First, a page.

When Joan Armatrading landed her first record deal, she got a lot of advice from industry insiders.
Change your name, they said, because no one will ever remember a name like Armatrading.
Sing other people's songs, they said, since no one knew her original compositions.
Dress in sexy gowns and sing soul and blues like the other black women, they said.
"You'll notice," Armatrading says in her British accent in an interview from her current U.S. tour, "none of those things happened."
Fiercely independent and unbending when it came to her musical vision right from the start, Armatrading credits producer Gus Dudgeon — best known for his work with Elton John — for letting the young unknown artist take charge of the direction on her first album, 1972's Whatever's For Us. From that moment forward, she's steered a career that's led to critical acclaim, more than 40 years of world tours and a songwriting style that's allowed her to delve into everything from rock to jazz, folk to blues; her 2007 Into The Blues album debuted at No. 1 on Billboard's Blues chart, and three years later This Charming Life peaked at No. 4 on the Folk chart.
Her current tour is unlike any other she's undertaken, her first solo trip playing arrangements of her tunes accompanied by only her guitar or piano. It's her last major tour, Armatrading says, since she'll be 65 when it winds up.
Just don't call it retirement.
"That's just never going to happen," Armatrading says. "I'll never retire. I'm a songwriter. Why would I retire?"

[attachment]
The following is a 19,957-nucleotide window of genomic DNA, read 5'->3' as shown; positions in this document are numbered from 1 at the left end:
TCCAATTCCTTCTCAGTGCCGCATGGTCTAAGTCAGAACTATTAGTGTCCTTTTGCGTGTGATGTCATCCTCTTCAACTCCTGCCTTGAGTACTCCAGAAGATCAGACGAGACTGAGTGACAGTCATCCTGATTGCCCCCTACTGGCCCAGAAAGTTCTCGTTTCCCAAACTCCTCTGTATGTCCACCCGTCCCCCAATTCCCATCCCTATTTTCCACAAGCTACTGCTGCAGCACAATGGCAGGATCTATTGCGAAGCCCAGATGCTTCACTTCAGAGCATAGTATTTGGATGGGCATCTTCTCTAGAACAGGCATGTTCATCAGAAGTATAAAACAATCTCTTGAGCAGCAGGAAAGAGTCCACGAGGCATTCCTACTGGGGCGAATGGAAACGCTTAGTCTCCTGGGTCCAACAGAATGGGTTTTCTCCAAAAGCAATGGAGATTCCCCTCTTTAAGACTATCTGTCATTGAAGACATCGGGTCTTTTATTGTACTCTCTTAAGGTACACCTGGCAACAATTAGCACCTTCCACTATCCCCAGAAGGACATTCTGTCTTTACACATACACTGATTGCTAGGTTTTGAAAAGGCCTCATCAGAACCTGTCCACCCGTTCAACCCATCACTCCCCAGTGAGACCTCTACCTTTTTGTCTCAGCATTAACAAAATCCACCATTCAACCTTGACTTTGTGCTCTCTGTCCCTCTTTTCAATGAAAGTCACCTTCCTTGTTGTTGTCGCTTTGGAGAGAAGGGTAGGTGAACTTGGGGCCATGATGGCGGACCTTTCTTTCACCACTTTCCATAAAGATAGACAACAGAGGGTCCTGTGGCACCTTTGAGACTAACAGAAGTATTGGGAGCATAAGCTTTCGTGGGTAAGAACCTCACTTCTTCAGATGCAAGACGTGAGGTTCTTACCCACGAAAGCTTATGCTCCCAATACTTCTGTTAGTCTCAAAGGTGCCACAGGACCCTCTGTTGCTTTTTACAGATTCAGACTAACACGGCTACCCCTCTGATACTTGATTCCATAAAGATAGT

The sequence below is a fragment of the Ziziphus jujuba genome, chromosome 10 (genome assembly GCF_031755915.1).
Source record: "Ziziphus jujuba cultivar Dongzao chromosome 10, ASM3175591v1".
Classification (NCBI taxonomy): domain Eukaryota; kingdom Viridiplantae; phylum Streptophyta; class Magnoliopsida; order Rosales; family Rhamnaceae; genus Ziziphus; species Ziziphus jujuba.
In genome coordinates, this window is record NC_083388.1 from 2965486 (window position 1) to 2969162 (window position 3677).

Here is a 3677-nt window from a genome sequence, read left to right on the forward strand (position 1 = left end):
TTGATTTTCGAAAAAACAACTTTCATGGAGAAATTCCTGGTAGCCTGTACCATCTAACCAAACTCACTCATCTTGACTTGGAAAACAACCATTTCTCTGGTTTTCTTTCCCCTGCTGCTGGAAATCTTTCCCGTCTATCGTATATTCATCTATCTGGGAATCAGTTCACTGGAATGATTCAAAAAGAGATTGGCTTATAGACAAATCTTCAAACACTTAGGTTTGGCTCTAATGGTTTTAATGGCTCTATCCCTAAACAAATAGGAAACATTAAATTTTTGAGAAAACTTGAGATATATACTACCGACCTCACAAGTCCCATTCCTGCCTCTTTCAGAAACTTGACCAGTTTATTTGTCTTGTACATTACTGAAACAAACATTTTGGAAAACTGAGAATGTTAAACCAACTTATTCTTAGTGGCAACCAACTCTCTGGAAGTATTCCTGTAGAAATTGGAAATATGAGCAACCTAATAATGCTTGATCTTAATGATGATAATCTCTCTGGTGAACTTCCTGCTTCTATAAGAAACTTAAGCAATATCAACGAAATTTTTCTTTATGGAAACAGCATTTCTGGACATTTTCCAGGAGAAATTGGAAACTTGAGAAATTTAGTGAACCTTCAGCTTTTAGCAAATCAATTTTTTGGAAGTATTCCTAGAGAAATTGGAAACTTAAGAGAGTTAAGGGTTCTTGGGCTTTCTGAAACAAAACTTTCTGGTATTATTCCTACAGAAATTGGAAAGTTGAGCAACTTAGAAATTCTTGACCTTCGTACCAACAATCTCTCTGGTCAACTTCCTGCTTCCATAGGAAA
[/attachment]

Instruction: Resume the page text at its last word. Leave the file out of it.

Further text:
She doesn't seem anywhere close to slowing down. Since she started this tour in April 2014, she's played more than 200 gigs. At the onset, she was a little nervous about playing piano on stage for the first time since 1976, but she's gotten used to taking a seat once in awhile instead of standing front and center with her guitar.
The audiences' reactions to the new arrangements of old favorites like "Me Myself I" and "Love and Affection" have been rewarding, and Armatrading notes that while the solo versions are new to audiences, they're not new to her.
"They were all written on guitar or piano, and then I've done the [full band] arrangements afterward, so the initial version of every song I've ever written was just like this," she says.
Those songs have been coming to her since she was 14, and part of the reason she seamlessly moves between genres is that she's always been more focused on expressing what's in her heart than paying attention to other musicians.
"As a teenager, I didn't listen to lots of music. I started writing and that's all I wanted to do," Armatrading says. "I didn't start by learning other people's songs. I just did my own stuff. I just have gone my own way."
That's worked out just fine. ♦
Joan Armatrading with Bobby Lee Rodgers • Sunday, Oct. 25, at 8 pm • $29/$49 • All-ages • Bing Crosby Theater • 901 W. Sprague • bingcrosbytheater.com • 227-7638